As shown by Odinamadu (in: writer’s – retrieved Feb 8, 2009), the extended family and kindred system comprises the umunne na umunna congregations of as many Ezi Na Uno or nuclear, conjugal families as there are in that lineage. These include the brothers, sisters, nephews, nieces, uncles, aunties and cousins, extending to as many generations as could be traced and connected, who have their origins from the same ancestral father and mother, as well as the in-laws.
  The above context shows that a man in Igboland is quite expansive. A collection of fathers or families is described as "umunna." Generally, umunna is an endogenous address register for a maximal village or community of families or men. That is, an androcentric, or male-focused, condition for relating and positioning affairs in society. Umunna is a culture-specific name that the Igbo often use to refer to a village or community of Igbo people, including those in diaspora -- therefore, ourselves here in Edmonton and elsewhere. Given the Igbo people’s community sense of belongingness, umunna, as a specific term of address, refers to both men and women.
  Secondly, whereas umunna (nnaji) refers to a sense of community associated with one father or line of fathers or a kin-population, umunne  (nneji) does not. That is, the address term itself does not add up to the complete sense of a patriarchal essence or community through common fatherhood. Umunne (nneji), which is also, formed from "umu" and “nne," – means the children of one mother – who is married to the father of the children. Particularly, umunne portrays and refers to a household (nkpuke, nneji) composed of a mother and her children. It is the minimal family of a maximal fatherhood family of community. In other words, it substantiates the component or segment of matriarchy subsumed in the larger community of the patriarchy. The purpose here is to show how the Igbo use different kinship terms to explain their family structure on the one hand, and the lineage/community system on the other hand. The umunne term of address depicts the component units of a poly-family or plural feminized household units. It is a mother-focused-homestead, as opposed to the increasing phenomenon of the single-mom-household being promoted by the so-called industrial lifestyle challenges, urbanity, and feminist movements that promote individual human rights and individualism.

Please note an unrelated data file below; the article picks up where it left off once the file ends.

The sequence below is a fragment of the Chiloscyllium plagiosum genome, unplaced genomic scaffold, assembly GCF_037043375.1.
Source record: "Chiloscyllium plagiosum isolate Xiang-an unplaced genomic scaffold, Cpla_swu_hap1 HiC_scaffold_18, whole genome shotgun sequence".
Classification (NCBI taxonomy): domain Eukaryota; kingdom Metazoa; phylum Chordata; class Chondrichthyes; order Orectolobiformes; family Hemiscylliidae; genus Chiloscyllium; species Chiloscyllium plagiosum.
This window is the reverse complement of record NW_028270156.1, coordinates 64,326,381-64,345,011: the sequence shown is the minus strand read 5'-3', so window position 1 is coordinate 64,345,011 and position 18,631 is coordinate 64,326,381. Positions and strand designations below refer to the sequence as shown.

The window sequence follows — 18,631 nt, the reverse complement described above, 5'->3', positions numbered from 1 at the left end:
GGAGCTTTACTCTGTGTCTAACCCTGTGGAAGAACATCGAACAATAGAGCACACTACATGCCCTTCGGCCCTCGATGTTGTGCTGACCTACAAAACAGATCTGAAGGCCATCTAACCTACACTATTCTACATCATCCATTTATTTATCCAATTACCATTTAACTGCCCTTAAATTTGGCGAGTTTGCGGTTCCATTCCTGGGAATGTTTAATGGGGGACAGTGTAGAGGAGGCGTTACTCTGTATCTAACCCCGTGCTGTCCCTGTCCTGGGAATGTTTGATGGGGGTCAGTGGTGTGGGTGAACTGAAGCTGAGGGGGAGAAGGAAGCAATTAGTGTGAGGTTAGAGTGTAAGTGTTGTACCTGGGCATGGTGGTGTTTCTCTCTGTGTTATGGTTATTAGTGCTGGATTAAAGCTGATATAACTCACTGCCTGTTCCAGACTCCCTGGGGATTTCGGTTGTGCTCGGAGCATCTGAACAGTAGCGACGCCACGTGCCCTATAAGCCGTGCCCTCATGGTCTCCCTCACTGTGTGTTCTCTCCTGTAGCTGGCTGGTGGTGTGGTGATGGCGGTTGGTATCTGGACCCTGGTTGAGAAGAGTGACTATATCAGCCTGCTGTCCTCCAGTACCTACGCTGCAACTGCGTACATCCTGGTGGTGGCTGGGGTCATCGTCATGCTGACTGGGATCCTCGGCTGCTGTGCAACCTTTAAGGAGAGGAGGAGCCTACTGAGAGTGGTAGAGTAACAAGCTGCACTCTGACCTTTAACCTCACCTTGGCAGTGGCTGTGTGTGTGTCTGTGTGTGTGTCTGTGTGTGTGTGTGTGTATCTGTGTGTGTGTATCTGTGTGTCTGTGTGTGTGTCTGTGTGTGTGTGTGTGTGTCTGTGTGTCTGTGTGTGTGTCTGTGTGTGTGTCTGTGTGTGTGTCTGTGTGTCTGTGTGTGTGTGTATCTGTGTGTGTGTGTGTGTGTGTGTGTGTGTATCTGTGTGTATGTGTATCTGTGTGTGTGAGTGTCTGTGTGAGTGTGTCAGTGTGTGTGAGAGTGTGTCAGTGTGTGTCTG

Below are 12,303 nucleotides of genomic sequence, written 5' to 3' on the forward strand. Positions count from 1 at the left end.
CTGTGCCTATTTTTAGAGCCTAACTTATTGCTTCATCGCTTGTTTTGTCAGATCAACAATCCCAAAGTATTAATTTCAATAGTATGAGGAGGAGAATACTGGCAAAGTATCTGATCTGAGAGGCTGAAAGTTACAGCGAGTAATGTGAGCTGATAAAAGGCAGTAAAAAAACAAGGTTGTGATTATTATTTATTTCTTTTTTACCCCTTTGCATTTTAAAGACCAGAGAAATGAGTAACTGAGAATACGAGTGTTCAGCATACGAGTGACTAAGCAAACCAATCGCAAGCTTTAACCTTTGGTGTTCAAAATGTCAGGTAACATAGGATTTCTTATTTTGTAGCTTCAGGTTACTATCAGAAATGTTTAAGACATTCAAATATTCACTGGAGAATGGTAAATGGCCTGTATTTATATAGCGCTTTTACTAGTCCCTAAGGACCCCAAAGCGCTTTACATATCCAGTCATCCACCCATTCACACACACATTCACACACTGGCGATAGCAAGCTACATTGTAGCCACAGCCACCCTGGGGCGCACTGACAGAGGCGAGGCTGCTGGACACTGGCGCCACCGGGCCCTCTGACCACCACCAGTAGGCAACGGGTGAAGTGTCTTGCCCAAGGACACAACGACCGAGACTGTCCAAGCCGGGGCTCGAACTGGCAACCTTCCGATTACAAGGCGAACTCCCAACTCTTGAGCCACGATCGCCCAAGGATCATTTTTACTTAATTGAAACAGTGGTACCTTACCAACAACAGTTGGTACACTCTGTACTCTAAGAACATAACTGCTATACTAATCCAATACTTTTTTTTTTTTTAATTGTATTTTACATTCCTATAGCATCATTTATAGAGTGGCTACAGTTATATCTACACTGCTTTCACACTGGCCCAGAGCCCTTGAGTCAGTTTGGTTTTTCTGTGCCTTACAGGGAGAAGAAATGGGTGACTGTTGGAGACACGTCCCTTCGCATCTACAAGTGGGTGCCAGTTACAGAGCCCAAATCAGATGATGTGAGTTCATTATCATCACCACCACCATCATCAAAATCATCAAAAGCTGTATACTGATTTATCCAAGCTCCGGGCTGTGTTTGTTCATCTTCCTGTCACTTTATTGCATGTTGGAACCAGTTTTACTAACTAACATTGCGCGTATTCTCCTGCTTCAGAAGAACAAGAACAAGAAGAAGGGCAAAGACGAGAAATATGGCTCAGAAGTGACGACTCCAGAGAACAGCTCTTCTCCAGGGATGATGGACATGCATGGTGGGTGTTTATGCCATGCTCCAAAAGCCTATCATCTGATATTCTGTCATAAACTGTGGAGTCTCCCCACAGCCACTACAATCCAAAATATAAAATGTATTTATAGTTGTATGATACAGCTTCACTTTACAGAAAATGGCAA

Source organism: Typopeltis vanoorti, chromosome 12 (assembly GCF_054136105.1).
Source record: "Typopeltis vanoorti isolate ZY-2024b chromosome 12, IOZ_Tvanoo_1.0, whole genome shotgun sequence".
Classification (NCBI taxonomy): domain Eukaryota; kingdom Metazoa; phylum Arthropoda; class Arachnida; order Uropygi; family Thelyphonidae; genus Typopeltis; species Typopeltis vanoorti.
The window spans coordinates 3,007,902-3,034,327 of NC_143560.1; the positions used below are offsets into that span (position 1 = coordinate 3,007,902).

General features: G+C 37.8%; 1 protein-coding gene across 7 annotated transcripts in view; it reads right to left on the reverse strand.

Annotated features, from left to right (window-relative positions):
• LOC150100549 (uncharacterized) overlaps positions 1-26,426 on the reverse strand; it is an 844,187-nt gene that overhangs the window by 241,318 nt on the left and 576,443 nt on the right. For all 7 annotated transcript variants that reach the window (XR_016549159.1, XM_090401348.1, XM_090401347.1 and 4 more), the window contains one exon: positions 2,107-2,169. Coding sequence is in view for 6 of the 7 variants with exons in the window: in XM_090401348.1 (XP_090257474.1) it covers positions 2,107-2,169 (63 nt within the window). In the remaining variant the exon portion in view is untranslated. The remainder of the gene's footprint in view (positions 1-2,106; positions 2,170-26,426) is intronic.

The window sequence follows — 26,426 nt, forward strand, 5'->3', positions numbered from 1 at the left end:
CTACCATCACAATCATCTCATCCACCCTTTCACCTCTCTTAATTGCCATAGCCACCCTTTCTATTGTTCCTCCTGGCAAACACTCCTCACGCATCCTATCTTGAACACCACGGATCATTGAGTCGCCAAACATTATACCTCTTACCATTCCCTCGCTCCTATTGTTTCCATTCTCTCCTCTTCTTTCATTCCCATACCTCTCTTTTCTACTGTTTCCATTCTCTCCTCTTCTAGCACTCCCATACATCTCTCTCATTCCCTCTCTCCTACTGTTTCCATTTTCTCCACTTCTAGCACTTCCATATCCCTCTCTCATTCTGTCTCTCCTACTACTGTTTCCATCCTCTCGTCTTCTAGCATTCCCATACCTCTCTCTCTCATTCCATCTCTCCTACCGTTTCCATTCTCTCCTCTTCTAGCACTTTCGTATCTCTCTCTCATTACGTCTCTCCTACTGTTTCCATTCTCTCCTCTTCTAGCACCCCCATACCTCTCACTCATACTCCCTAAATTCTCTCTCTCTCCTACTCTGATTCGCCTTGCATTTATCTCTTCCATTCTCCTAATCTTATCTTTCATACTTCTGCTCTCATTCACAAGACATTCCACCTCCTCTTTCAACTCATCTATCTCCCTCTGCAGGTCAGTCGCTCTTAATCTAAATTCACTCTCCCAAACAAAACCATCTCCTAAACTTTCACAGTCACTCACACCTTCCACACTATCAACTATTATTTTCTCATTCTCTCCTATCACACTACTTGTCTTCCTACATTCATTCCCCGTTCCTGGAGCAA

Gender-wise, there is no straightforward explanation that says that umunne refers to women and umunna refers to men. To conceive of the notion in that way is naive, limited, and fundamentally wrong. What is more accurate is the fact that umunna depicts a community of Igbo people – men, women, and children. Likewise, umunne refers to a household composed of a mother and her children from their father as a segment of the overall unity. There are several Igbo proverbs and idioms in daily use that appropriate these kinship terms in social, cultural, economic, and political activities. Igbo politics, it must be recognized, is based on umunna politics (Iroegbu 1996) of an expansive nature.
  On the contrary, the umunne talk and solidarity is framed on keeping the secrecy of those who sucked of the same breast milk. Folklore has it that "igba izu ka mma na nneji" (secret talks are best done with those of the same mother). The identity of motherhood is expressed with the mother’s breast milk and blood, but this preferred identification level in sharing secrecy for the sake of unity and survival is empowered and fostered by that of the fatherhood, or umunna, in the community. That is why in Igboland they ask, "Onye muru gi? Nna gi, o bu onye?" These curious questions literally mean, “Who fathered you? Who is your father?” The fact is that women in Igbo lose their name of birth when they marry, and a household formed by umunne is credited to the male rather than the female in the kinship setting. Observable today are instances where some women append their surname before marriage to that of their husband’s after marriage. Would their children ultimately follow in this appending of surnames, or stay with the family name of their father? With this pursuit for equality in society, there is an identity dilemma in practicing of name-giving and name-retention.
How is that?

Addressed along the same lines as the umunne and umunna questions are the following critical questions:

· Should a “name-retention public bill” be promoted and passed in the legislature and, if so, how can culture be sensitized and assessed in that action?
· In cases where a man refuses to allow his wife to attach her family name before marriage to his, which by cultural convention a woman may not be entitled to uphold, what should the woman do in the umunna question?
The answer to these questions is clear in the sense that, in Igbo, the pride of womanhood after marriage is governed by the “Mrs. Who” that one adopts. Is a woman the “Mrs. Who” of her own father or of her own husband? Pet names that Igbo husbands use for their wives are indicative of the fact that upon marriage a woman transits from the love and ascriptions of her father to the love and ascriptions of her husband as a continuum of the relational and positional principle of genderhood. As the concept of gender is not fixed, globalization is seemingly adding to the forces of change from the tradition of changing of name to the retention of name as a new form of identity and construction of personhood.